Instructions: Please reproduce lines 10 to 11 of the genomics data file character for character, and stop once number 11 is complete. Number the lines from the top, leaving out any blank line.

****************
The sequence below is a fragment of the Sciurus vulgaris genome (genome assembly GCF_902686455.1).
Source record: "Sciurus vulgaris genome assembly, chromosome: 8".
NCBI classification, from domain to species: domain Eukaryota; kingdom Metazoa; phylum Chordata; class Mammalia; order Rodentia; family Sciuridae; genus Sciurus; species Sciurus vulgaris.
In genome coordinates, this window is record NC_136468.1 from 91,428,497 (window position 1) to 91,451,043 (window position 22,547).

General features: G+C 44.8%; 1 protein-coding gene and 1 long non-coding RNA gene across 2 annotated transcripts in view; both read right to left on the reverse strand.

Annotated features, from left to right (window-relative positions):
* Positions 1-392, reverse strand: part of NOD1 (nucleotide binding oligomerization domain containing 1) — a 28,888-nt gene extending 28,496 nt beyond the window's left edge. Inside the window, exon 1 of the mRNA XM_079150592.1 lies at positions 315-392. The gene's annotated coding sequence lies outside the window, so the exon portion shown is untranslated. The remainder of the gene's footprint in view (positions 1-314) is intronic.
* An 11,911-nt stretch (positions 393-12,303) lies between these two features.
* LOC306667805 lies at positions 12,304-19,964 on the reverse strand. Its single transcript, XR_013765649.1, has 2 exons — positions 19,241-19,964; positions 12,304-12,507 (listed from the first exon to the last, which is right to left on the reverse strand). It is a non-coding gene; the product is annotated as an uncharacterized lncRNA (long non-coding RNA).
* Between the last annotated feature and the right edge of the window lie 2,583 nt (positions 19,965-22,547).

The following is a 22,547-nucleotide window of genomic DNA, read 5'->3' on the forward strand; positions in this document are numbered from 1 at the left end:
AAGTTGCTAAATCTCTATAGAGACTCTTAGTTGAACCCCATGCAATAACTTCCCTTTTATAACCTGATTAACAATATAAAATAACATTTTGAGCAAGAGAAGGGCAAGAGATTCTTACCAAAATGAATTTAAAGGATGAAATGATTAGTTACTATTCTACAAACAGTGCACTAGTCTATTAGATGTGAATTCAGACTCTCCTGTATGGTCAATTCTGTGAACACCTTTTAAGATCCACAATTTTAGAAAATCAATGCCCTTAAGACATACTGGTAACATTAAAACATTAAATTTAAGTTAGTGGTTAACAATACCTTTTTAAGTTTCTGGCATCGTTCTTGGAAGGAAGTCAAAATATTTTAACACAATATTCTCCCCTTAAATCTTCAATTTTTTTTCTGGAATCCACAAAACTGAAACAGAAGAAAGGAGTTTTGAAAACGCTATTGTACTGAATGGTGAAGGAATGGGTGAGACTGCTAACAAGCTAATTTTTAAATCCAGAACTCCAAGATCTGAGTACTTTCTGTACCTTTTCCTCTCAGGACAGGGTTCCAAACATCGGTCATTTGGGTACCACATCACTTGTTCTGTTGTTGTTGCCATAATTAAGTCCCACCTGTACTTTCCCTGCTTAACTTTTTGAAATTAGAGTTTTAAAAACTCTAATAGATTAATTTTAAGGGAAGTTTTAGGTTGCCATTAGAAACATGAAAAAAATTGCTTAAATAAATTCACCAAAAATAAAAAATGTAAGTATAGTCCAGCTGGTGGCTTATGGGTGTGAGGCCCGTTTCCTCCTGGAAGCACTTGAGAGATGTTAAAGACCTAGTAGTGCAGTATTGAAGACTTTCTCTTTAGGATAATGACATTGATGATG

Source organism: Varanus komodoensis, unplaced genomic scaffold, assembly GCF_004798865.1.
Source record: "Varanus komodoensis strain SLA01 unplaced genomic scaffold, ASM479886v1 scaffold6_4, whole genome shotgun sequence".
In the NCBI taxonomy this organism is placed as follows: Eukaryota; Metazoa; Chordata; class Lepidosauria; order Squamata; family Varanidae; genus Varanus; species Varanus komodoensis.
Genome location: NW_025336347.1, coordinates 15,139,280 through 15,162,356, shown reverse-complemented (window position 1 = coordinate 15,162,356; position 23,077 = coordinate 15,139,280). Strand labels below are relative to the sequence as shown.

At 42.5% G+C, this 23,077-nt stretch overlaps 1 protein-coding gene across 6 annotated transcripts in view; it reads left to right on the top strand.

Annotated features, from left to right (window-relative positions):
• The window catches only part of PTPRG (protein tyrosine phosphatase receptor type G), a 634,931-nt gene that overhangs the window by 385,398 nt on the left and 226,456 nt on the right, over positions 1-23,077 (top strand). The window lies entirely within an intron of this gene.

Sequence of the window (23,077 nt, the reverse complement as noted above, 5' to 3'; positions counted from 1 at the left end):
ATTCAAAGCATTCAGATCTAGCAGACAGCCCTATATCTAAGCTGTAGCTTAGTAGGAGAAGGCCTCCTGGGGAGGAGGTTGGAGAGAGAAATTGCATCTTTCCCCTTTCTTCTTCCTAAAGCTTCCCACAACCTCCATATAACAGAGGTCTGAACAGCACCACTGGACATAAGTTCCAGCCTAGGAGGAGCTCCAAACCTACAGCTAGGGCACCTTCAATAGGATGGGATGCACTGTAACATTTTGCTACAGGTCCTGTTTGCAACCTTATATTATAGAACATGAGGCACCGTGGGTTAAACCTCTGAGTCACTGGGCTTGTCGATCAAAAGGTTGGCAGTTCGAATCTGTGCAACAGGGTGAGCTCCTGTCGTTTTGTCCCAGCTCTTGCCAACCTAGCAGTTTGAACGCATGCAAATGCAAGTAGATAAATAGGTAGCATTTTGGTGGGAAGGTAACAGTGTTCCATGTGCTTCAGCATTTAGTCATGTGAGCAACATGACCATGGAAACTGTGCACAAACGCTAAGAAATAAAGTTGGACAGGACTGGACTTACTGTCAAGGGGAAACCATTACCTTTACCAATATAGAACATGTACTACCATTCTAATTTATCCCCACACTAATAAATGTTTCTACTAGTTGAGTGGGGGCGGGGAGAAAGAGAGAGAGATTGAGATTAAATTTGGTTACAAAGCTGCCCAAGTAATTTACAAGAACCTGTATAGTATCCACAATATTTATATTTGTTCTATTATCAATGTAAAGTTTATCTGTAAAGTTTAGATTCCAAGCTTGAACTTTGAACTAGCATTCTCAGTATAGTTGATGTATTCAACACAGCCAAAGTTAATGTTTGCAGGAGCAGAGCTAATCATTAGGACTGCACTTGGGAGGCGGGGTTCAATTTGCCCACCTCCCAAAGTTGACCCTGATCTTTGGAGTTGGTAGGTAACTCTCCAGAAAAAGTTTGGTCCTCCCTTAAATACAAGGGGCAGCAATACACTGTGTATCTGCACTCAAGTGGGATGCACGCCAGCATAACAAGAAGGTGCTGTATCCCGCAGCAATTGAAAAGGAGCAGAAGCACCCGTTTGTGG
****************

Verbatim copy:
* Between the last annotated feature and the right edge of the window lie 2,583 nt (positions 19,965-22,547).

The following is a 22,547-nucleotide window of genomic DNA, read 5'->3' on the forward strand; positions in this document are numbered from 1 at the left end: